There’s not really any such thing as ‘no maintenance’ plants in the home garden, but our ears prick every time we hear ‘low maintenance’ so we wanted to share this. Pots are fantastic ways to add structured and isolated plants to your garden, confident that they’re not going to spread or be too at risk from the normal dangers of flowerbeds.
And low maintenance pots are basically the holy grail…
The Bigger The Better
This might sound counterintuitive, but we’ve found that bigger pots are much less maintenance than smaller ones.
Part of the reason for this is watering. Bigger pots have more soil, and larger root systems, and thus they hold onto moisture much better. Little pots will need watering every day, but big pots can handle a big dose once per week. This gets even easier if you mix compost with water-control products, which means less watering and almost no feeding.
Bigger pots will also have a larger and more diverse ecosystem. Every bit of soil is a heady mix of minerals, nutrients, moisture, bacteria and other organisms. The larger the pot, the more chance of a healthy community co-existing. As we all know, fights break out in small and cramped environments.
Ah succulents, the world-famous low maintenance planting option. IKEA jumped on the garden centre bandwagon of the 1990s, and that’s okay. Succulents are fantastic, and they are low maintenance, but you need to bear one big thing in mind.
They don’t like getting their feet wet. And by feet we mean roots. And by wet we mean saturated. Potted succulents need good drainage otherwise they’ll begin to rot during saturation, especially important if you’re keeping them outdoors.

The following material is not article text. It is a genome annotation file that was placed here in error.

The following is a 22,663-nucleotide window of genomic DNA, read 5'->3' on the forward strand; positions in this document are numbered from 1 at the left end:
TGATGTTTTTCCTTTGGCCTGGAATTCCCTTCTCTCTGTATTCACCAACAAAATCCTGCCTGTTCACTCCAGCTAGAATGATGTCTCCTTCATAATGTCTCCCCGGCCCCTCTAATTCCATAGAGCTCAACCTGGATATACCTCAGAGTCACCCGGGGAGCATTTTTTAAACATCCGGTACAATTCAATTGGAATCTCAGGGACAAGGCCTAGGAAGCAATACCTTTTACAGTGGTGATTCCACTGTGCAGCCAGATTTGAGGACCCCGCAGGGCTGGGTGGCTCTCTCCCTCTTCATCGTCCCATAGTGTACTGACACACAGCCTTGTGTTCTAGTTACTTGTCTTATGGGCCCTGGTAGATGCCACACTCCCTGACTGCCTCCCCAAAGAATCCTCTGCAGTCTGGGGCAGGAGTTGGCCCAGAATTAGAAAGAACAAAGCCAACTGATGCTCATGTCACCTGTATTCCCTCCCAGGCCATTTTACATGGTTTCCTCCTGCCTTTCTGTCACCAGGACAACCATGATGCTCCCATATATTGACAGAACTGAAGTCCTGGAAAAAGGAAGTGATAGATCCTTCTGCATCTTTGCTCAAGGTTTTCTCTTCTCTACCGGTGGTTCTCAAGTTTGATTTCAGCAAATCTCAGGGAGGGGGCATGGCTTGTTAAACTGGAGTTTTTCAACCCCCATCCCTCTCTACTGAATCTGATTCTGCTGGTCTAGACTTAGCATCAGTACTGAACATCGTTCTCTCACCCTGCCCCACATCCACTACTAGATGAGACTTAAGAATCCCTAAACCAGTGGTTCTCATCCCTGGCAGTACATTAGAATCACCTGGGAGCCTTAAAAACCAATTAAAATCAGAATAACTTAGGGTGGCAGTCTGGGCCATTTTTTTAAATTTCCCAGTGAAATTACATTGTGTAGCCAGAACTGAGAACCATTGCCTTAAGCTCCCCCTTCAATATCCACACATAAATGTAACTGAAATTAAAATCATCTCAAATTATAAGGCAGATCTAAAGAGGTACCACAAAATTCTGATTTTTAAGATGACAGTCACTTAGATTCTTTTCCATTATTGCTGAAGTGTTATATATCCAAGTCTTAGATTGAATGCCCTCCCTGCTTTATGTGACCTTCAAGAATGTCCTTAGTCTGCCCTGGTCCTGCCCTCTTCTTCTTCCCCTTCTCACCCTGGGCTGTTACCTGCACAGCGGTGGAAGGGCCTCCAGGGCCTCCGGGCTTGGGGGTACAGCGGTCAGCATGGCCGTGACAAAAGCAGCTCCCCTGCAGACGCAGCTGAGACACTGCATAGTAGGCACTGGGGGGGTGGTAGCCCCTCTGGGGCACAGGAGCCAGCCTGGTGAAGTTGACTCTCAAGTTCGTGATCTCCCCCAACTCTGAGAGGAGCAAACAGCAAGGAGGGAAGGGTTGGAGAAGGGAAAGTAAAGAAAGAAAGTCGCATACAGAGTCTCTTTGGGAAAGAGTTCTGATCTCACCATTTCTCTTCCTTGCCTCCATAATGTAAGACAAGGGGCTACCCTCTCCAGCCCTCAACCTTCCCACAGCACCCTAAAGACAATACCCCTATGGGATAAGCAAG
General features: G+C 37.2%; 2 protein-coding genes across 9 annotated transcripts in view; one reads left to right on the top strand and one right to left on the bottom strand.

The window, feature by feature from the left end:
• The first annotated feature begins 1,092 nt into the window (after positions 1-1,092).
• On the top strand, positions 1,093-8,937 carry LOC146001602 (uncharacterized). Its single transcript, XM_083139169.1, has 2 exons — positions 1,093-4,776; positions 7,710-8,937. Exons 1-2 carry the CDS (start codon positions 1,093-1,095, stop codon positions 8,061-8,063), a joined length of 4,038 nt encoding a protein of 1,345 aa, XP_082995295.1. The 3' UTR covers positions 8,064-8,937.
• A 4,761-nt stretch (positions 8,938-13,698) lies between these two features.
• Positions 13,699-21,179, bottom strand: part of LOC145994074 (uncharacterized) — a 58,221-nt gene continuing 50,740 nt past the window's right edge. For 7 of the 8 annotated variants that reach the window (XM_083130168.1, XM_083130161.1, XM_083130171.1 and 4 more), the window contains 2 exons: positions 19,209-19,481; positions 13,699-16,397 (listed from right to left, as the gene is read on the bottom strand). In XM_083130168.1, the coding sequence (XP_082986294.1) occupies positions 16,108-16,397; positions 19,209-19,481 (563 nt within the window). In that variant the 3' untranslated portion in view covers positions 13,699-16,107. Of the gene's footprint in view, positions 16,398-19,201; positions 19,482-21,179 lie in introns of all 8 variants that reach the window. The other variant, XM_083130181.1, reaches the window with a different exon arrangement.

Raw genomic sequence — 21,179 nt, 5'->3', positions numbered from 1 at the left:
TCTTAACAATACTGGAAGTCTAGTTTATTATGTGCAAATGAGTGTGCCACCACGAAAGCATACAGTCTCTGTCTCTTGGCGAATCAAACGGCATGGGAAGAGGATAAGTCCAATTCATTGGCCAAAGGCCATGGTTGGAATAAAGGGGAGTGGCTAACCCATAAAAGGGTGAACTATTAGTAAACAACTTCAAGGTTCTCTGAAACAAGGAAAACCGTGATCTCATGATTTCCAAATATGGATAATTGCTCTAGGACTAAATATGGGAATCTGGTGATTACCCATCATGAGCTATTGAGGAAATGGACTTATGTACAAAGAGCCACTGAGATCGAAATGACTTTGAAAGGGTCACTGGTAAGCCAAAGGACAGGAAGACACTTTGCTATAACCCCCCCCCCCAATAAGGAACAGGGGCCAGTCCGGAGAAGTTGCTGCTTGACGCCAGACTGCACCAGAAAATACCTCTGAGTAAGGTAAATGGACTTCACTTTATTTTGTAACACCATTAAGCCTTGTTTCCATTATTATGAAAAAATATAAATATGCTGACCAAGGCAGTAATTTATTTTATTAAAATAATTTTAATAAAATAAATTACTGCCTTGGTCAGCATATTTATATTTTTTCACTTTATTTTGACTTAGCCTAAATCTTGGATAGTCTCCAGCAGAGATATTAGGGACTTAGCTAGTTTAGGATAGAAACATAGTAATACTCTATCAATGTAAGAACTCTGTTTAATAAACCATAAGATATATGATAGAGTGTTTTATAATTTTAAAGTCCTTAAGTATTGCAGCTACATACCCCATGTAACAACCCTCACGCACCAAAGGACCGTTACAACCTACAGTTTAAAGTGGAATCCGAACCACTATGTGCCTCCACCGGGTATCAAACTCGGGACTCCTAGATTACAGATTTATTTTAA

The best solution is a plant stand, one that holds the pot elevated and lets gravity do the rest. Saturation is almost impossible if the soil isn’t too dense, and the pot has a hole in its base. You’ll need to water them every day, because they’ll dry out of course, but that’s much less stressful than hoping you haven’t overwatered.
Feeding and Overfeeding Pots
When the warm weather comes around, it’s hard to keep track of what’s been fed what, and when. Make sure you’re keeping a little note on your phone or in a pad, as overfeeding and overwatering can mean chaos for pots. Get a schedule together for your dailies and weeklies, and stick to it. We’ve seen some people use the same shade pots to indicate frequency, which is a great idea.
Eden Restored is a team of passionate garden designers working throughout London, Kent and Surrey.
We deliver value-for-money on projects of any size, from inner-city courtyards to countryside cottages.
To discuss your ideas and how we can help throughout the entire process, get in touch.